Something bad is coming
Life was great for me in my high school days, I was spending my time hanging out with my friends until my last high school year. In that last year whole environment around us changed quickly. You could see that all media in the country started to focus on politics and tensions between Yugoslav republics. Instead of economy topics and some BS that you would usually hear on the news, they were talking about upcoming sanctions and conflict that was ready to explode.
Democracy just died here
What used to be a stable economic country with great environment and pleasant atmosphere to live, is gone forever. Many of us wanted to leave the country and some of my friends did, but that was only the privilege of the few. You could only escape if you have money, and of course relatives abroad. But, I didn’t have any of these options as 99% of my fellow citizens. You could see on people's faces that they're smiling less, they're also started to spending less, and only a blind person couldn't see that something bad is coming. As a high school kid you are not paying too much attention on politics, but when some of your best friends are returned from Belgrade's "peaceful protest" beaten by police and some of them are arrested (not being violent), you're starting to realise that same could happen to you very soon.
Turbo Folk phenomenon
Just before war is about to start, ugly kind of music became mainstream music in our country. It's been performed by trashy singers usually willing to show a lot of skin in their performances, and not so much of talent. This new kind of music is (after twenty years) still mainstream music on Serbian radio and TV, and it's simply called Turbo Folk. I would describe it to foreign citizen as some kind of a american redneck trash music. At the time this Turbo Folk was highly influenced with mafia and gangster lifestyle, stupidity, offence, hate, open violence and women degradation. The worst thing was that Turbo Folk was also influenced with dangerous nationalism which was growing up rapidly at that time. That shit was negative cultural phenomenon, many people were instantly hooked and other would just learn how to live with it, but I couldn't.
I don't buy (or sell) that crap
You wouldn't believe how many people around me actually hooked on that bad Turbo Folk shit, they started asking me for domestic music tapes and I was already angry about it. I would never ever listen to it, or sell that crap of music, even if that means that I'm not gonna be earning any money in the future. I wanted to copy and spread only good unknown electronic dance music, to educate people, not to make them stupid and ignorant.
It was the end of my highschool days anyway and I was deciding how to move on with my life, but there was something that was unavoidable, something that will put my life on hold for a year and that was Serbian army. Even if you didn't want to go and you tried to hide from the military police, they would find you and force you to "join" them.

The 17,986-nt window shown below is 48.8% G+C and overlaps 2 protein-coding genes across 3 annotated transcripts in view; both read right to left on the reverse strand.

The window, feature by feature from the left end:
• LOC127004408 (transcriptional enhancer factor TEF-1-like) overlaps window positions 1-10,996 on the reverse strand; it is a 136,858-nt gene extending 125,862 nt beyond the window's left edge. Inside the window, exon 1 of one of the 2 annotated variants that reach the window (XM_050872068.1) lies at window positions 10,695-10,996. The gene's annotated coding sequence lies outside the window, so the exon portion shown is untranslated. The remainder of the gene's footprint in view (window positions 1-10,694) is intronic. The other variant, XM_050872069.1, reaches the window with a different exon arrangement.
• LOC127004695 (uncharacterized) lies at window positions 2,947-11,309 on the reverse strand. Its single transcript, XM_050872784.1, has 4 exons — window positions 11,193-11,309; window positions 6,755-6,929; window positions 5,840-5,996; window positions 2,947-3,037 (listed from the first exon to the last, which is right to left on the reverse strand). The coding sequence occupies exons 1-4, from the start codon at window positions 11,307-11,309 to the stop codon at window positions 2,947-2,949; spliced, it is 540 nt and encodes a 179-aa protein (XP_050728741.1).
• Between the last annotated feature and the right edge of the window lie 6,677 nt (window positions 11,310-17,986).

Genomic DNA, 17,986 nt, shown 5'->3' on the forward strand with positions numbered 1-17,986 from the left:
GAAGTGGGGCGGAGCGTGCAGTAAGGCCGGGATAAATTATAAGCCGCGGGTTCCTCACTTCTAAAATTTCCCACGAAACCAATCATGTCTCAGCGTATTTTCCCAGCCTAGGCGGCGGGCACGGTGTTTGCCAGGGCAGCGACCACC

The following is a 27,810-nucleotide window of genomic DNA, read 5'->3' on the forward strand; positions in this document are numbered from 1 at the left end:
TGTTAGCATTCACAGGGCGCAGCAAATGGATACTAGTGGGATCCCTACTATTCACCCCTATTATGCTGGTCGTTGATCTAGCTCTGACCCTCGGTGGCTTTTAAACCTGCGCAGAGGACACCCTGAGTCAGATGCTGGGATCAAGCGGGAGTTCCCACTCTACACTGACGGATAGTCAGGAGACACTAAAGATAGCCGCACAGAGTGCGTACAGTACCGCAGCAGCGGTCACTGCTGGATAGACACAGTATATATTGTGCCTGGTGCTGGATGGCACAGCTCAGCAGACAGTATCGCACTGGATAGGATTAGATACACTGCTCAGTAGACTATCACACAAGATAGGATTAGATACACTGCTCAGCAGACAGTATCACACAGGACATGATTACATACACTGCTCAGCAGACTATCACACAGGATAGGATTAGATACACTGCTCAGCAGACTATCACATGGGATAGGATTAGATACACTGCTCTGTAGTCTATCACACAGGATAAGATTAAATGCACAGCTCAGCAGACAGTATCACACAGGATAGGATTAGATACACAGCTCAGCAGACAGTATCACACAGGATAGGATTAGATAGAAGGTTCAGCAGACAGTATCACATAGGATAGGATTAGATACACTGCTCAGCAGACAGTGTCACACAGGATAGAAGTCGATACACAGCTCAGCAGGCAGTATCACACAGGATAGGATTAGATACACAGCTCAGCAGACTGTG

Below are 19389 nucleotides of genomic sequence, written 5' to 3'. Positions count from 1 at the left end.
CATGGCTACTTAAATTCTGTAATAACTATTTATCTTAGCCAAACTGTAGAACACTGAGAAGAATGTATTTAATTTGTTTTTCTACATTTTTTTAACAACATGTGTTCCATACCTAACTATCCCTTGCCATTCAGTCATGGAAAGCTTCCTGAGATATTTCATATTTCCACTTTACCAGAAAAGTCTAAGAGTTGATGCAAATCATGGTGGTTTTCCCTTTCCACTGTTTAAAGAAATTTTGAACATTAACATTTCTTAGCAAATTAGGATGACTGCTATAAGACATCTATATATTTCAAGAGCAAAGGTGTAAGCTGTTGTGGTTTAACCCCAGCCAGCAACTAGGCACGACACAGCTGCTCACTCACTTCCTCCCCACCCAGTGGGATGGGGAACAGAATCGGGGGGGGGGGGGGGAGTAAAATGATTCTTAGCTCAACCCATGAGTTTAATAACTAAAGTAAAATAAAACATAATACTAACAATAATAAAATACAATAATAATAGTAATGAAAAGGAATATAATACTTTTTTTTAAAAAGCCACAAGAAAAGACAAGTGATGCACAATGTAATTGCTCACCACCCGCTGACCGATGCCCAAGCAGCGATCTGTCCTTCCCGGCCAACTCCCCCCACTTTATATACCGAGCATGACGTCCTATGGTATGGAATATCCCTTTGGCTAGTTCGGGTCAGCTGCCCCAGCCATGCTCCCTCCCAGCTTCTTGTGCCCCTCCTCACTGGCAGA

Sometimes they would come in your favorite cafe or club and you'll be escorted out in the truck and that's it. So, I closed down my small taping business, and after I sold all of my equipment, I prepared myself for my army days. I didn't want to be chased like some wild animal in my city, so I decided to go on my schedule. But I didn't want to go, as everybody else that I knew.
Army - The unwanted break
After my high school graduation I sacrificed one year of my life to absolutely unwanted military service. So, I gave one year of my life to my homeland, I paid my "debt" like many other young guys from my city. Luckily for me, I only lost precious time and I've seen some disgusting things, but some of my buddies from the army lost their lives. I could talk shit about my shitty army days, but I left it all behind for a sanity reasons.
I was actually a very good "soldier" until the last couple of months when I was caught running away from my military base every night. When officers are off the duty and at home, I would sneak out at night and dive one hour to get home. In the morning, I was always back for my regular duty like nothing happened... until they caught me... In normal country I wouldn't do this, but under Slobodan Milosevic's regime, this was just a revenge for me.
And then, I spent my last month in military prison with other crazy and misbehaving soldiers, they wanted me to pay for my "shenanigans". But, that's all past for me and I left it all behind when I left the gates of my army base. I have to mention that before I was caught, I used few of my free days to visit my friend Vlada in Novi Sad. That's when I decided to move to Novi Sad, here's the story.